Learn How To Installing 2019 Arch Linux on a Server

October 10, 2019

Table of Contents


Arch Linux has a smaller, but still strong, following than more popular distributions. Its philosophy is quite different, with advantages and disadvantages.

Arch requires its users to be more do it yourself oriented. Arch does not have a GUI installation, but this guide will get a basic Arch installation running on your IT Web Services server. Arch does not configure everything for you by itself, but that lets you choose how to do it; which can be especially beneficial since there are multiple ways. Arch does not install a huge amount of packages, including a desktop environment; instead allowing you to choose what you want on your system, and leave off numerous packages that you don’t use.

The Arch repositories strongly favor leaving packages as they are made by their original upstream developers. If you run into problems with a package on other distributions, upstream maintainers may often refer you to your distribution, since it often makes changes that could be responsible. That rarely happens on Arch, as changes made are usually limited to: those necessary to work with Arch, such as its file-system hierarchy; and major upstream bug fixes and security back ports that are temporarily used until the next upstream release is made that will include them. That said, some other distributions sometimes add features and bug fixes to packages that the distribution didn’t bother sending upstream or that upstream developers didn’t accept, and these extra patches aren’t added in Arch packages, unless really necessary.

Arch operates as a “rolling release”. There are no versions or release cycles for Arch as a whole. Trusted Arch package maintainers submit new upstream releases into Arch’s repositories. Users periodically update all packages to the latest ones. Some users update daily, some weekly and some even less frequently. An Arch user gets the benefits of running the latest releases, instead of potentially months or years old versions on other distributions, but may also run into problems that upstream testing didn’t catch before a new release was made.

Arch is considered a more advanced and technically demanding distribution than many others. Someone completely new to Linux can use Arch, but he or she must be prepared and eager to do a lot of learning. The Arch community is extremely helpful, but it is expected that a user will make a good effort searching for how to fix a problem, rather than immediately just asking others for help.

Boot from Arch ISO

Although Arch is not a “Server Type” listed when deploying a new server on IT Web Services, you can easily boot an Arch ISO, and install your server yourself.

Arch releases a new ISO at the beginning of every month. If the most recent Arch ISO on IT Web Services is not from the current month, you can manually upload the newest one to IT Web Services and use that instead. When you use an Arch ISO to install to a hard drive, it gets the most recent versions of all packages from Arch’s servers. The versions of packages on the Arch ISO are not what are installed to your server. So, unless there’s a bug fix or feature not included on IT Web Services’s most recent Arch ISO in its ISO Library, one that affects the installation process, you probably don’t need to manually upload the newest one.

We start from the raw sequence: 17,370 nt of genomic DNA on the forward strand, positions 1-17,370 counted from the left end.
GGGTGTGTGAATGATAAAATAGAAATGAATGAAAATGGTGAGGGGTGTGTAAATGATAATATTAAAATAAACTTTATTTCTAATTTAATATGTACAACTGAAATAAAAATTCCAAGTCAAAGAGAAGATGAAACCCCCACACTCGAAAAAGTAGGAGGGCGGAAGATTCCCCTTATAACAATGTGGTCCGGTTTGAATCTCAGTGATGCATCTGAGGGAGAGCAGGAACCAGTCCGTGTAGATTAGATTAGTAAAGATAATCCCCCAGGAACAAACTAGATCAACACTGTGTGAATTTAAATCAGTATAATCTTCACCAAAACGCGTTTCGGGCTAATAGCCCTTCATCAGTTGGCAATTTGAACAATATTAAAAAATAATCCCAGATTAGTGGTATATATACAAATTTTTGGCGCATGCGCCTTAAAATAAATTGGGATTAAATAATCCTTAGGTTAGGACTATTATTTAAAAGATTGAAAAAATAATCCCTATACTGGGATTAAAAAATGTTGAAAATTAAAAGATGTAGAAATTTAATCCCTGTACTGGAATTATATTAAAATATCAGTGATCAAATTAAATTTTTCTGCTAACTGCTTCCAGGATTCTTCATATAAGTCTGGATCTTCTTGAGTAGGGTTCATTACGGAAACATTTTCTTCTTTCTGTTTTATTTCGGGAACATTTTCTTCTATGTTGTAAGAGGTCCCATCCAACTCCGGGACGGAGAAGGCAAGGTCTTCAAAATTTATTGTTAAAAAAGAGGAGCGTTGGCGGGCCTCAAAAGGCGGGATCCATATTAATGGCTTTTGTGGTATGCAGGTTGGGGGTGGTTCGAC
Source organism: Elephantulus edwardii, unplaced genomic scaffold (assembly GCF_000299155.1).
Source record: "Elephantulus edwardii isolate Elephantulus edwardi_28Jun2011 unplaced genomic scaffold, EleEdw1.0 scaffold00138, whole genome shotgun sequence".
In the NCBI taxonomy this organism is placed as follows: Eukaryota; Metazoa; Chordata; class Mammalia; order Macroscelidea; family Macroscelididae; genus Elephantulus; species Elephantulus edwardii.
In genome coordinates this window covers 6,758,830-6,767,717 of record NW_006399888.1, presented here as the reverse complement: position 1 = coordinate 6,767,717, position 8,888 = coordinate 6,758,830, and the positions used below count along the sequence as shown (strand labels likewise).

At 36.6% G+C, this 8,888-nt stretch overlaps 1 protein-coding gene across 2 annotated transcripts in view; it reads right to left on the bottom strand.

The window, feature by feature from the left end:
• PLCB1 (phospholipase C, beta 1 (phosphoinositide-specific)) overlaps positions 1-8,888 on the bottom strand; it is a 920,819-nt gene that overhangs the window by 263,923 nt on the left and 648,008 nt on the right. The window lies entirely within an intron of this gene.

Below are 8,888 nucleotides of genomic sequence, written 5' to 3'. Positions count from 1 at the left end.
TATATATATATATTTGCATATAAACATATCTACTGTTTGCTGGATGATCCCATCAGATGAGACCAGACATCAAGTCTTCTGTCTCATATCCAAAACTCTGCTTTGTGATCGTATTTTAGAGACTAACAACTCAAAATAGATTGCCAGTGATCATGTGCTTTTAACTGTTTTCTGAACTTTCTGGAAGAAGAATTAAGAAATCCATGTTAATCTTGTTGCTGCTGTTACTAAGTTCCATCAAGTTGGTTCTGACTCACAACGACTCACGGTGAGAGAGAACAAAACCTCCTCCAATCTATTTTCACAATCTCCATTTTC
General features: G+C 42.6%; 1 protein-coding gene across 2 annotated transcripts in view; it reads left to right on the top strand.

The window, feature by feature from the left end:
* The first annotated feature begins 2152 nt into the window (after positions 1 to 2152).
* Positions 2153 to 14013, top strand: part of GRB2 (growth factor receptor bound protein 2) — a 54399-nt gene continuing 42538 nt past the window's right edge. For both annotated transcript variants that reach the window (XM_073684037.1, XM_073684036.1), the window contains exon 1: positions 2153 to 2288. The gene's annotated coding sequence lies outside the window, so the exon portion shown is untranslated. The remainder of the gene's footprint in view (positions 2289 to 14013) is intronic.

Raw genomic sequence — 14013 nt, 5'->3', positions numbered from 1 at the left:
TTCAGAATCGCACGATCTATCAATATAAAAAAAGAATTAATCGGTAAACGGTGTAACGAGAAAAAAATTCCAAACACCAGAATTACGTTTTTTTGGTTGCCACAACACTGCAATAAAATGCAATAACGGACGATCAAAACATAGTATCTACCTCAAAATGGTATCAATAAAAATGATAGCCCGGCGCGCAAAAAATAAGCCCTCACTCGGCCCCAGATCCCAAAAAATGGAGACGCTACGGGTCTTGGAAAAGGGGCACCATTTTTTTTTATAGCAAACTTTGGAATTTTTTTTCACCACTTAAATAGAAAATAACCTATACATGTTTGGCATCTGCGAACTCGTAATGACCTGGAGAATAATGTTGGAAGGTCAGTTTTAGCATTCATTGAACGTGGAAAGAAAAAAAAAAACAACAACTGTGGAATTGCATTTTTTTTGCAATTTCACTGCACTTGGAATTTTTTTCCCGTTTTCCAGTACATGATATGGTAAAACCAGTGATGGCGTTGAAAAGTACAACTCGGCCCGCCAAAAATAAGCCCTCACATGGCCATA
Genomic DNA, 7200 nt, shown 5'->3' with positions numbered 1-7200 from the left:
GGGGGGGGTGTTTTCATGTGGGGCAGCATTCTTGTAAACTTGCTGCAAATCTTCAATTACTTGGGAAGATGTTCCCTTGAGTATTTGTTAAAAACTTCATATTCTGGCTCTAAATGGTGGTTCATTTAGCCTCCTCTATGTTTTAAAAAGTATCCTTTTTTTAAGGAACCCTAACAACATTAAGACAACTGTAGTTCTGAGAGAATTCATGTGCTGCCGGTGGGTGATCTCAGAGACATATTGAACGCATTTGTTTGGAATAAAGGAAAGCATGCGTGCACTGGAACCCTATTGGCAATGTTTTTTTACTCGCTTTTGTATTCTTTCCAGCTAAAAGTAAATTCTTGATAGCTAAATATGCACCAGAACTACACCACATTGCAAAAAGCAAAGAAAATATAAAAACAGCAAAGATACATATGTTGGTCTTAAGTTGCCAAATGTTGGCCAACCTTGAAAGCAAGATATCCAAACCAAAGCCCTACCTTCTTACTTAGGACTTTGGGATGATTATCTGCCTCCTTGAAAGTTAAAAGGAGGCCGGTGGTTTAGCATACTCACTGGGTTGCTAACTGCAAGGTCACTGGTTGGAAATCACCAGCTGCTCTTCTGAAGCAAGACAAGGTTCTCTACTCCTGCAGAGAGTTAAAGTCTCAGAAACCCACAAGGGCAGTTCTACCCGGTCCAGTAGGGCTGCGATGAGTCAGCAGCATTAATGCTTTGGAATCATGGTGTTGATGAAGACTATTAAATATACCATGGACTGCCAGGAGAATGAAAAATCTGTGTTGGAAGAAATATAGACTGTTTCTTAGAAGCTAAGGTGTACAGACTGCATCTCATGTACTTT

IT Web Services ISO library

After choosing “Deploy New Server”, under “Server Type”, switch to the “ISO Library” tab, and select the most recent Arch Linux ISO.

Manually upload most recent ISO

To get the most recent ISO, visit https://www.archlinux.org/download/ and click on one of the HTTP direct download links. On the next page, copy the link to the “.iso” file. Visit your IT Web Services ISO upload area at https://my.itweb.services.com/iso/. Click “Add ISO”, paste in the link you just copied, and click “Upload”. The page will automatically refresh showing its download progress, and after a few minutes, it will show the ISO is available. Choose “Deploy New Server”, and under “Server Type”, switch to the “Upload ISO” tab, and select the ISO.

Connect to the ISO console

After deploying your new server, click on it to bring up the “Server Information” page. (If you see a note saying your server may still be finishing installing, you can ignore this, as your server is likely booted off the ISO for you to proceed.) Click on the icon in the upper right that looks like a computer monitor, that shows “View Console” on hover.

Press ENTER on “Boot Arch Linux (x86_64)“, and in a moment you will be logged in as root. (You may need to resize the window to show the entire console.)

The ISO uses DHCP to automatically configure networking, which works properly with IT Web Services’s setup. Verify this worked.

# ping -c 1 archlinux.org

Synchronize the clock

Make sure the system clock is accurate.

# timedatectl set-ntp true

Update keyring

Packages on Arch’s servers can be signed by newer encryption keys than are on the ISO, so update to the newest trusted keyset.

# pacman -Sy archlinux-keyring

Partition disks

View the block devices detected.

# lsblk

The ISO CD will likely be sr0, and loop0 is being used to mount part of the ISO. This tutorial assumes you chose a standard IT Web Services server with a single hard drive, so also assumes your hard drive is vda. This is because IT Web Services standard servers give a virtual hard drive using QEMU virtio_blk for faster performance.

Partition the disk.

# fdisk /dev/vda

You need to decide now if you need a swap partition. If you’re unsure, it might be useful to look ahead to the section titled “Create Swap Space”.